We additionally conducted additional larger scale experiments with the mesh-transformer-jax codebase and 1.4B parameter models, against baselines of learned absolute position embeddings and T5 RPE. Hyperparameters similar to GPT3’s 1.3B model were used, with the dataset being the Pile [3]. A similar increase in convergence speed was observed as seen over learned absolute (~30%), and a smaller improvement (10-20%) was still seen over the T5 relative position encoding, demonstrating scalability into the billion parameter regimen. For full details, see here.

Jax experiments

Pile validation loss with 1.5B parameter models

Type Pile Loss Pile Ppl.
Learned Absolute 2.240 9.393
T5 RPE 2.223 9.234
Rotary 2.173 8.784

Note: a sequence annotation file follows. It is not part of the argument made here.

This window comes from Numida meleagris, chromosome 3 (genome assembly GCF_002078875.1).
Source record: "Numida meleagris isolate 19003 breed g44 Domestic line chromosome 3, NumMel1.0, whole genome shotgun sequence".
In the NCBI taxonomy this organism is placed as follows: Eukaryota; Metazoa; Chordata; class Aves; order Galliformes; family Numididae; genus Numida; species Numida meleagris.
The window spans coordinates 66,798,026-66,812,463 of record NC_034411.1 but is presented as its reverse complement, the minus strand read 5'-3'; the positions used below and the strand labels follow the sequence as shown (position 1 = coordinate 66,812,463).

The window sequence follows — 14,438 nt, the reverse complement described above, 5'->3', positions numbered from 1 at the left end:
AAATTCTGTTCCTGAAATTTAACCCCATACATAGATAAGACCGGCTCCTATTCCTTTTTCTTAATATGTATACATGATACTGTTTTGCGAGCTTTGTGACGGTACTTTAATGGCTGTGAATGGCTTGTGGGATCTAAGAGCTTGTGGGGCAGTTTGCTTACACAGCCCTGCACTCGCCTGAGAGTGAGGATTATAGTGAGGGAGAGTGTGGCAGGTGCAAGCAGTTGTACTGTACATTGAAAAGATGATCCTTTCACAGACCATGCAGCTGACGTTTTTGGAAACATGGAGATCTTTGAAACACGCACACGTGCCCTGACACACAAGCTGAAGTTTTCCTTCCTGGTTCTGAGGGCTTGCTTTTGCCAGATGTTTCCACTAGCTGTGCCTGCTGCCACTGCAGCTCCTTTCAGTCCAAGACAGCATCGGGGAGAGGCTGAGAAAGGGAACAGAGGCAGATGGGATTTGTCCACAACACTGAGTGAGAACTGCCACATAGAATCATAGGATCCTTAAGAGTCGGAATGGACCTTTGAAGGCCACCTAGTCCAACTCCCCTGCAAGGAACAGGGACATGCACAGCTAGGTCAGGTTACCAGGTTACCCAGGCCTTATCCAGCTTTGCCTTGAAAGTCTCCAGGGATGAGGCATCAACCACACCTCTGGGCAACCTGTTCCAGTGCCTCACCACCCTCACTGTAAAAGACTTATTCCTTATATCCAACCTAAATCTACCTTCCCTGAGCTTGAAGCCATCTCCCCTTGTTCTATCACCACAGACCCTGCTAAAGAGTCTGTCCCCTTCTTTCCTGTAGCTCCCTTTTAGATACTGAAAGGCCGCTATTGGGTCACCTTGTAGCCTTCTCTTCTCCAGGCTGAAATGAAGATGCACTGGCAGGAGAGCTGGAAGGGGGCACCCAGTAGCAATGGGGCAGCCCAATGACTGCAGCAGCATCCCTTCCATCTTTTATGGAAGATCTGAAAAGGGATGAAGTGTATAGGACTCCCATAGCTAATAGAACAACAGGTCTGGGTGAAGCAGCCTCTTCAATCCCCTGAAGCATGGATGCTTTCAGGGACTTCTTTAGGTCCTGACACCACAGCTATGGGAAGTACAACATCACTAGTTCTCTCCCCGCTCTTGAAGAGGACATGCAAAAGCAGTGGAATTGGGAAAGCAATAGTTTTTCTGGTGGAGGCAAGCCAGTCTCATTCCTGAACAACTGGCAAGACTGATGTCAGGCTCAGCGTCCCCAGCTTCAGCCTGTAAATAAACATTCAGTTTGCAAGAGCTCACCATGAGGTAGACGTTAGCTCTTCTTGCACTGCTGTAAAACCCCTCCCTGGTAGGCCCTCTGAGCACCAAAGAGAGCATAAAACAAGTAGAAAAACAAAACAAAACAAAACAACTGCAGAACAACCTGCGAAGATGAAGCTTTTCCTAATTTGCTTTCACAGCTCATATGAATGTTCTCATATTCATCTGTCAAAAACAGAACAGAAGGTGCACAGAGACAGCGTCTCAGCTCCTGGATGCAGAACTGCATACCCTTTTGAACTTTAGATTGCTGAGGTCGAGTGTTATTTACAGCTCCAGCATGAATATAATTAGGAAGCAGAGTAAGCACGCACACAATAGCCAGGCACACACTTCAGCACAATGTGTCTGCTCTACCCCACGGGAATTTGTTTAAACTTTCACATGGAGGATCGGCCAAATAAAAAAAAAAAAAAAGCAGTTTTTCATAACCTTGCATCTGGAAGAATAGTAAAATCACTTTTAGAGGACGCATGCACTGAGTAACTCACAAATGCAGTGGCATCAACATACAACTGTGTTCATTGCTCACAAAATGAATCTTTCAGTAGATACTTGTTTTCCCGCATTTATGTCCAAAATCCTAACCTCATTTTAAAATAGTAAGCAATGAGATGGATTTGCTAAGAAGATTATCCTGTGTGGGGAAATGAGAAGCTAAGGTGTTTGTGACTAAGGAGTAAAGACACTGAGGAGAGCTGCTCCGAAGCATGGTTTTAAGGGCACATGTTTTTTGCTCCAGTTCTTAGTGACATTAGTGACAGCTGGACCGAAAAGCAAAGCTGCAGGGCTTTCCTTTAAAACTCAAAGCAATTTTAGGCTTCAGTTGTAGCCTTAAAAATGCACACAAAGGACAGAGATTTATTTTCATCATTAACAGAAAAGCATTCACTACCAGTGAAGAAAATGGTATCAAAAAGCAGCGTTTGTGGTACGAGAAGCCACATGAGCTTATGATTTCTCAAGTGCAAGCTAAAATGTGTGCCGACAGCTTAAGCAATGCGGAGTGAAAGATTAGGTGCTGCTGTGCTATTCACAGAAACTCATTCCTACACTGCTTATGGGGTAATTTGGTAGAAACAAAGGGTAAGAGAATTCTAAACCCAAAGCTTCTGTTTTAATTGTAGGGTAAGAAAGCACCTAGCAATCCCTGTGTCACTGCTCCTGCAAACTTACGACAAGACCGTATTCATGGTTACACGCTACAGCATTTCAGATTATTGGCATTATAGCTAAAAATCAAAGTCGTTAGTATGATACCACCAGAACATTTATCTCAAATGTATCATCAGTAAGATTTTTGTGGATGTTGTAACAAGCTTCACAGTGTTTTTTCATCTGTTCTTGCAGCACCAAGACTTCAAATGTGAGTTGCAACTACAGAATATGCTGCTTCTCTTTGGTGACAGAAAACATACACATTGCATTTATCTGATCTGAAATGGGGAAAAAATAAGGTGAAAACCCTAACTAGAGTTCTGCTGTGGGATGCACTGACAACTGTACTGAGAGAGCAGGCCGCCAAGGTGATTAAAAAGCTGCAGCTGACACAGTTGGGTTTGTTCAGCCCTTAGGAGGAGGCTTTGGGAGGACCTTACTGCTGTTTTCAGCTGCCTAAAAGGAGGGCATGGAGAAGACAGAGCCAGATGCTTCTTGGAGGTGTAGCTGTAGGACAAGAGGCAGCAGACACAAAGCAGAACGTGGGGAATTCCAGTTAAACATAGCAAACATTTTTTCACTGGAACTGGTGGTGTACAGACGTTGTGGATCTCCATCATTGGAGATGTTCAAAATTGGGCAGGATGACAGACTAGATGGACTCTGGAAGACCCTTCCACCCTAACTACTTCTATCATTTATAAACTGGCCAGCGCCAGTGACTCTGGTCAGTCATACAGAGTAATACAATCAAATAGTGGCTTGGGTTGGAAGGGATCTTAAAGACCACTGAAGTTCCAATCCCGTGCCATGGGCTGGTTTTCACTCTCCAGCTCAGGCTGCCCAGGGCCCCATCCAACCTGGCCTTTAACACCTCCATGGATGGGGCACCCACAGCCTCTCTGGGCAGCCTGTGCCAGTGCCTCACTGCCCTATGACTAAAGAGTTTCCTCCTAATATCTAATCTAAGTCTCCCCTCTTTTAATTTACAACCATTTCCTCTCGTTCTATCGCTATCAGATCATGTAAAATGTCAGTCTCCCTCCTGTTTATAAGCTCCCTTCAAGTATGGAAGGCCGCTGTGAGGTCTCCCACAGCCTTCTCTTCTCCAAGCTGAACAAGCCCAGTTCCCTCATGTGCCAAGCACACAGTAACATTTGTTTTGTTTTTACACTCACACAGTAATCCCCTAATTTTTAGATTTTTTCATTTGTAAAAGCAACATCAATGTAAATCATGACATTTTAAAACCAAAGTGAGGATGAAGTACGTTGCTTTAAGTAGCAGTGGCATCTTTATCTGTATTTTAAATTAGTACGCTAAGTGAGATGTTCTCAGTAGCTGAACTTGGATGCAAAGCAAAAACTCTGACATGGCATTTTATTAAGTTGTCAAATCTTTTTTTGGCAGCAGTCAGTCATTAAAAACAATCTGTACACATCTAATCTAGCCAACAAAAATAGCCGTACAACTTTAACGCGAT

Final validation loss / ppl scores on Pile validation set at 8k steps (~8B tokens)

Comparison against learned absolute for Performer

Performer [2] is an example of an alternative attention mechanism designed to avoid quadratic bottlenecks with respect to sequence lengths. We ran small scale tests of Performer on enwiki8, for 8 layer char-based transformers with 512 dimensions and 8 heads. These tests indicated that substituting rotary embeddings into the Performer leads to stark decreases in validation loss and to rapid convergence. Though these improvements do not close the gap between efficient and quadratic attention mechanisms, such a significant improvement makes mechanisms like Performer more attractive.

In smaller scale tests, we have also put RoPE head to head against other alternatives including the relative position method of Shaw et al. [11], TUPE [5], and position-infused attention [8], seeing positive results across the board.

x-transformers experiments

Enwik8 validation/train loss with performer

Runtime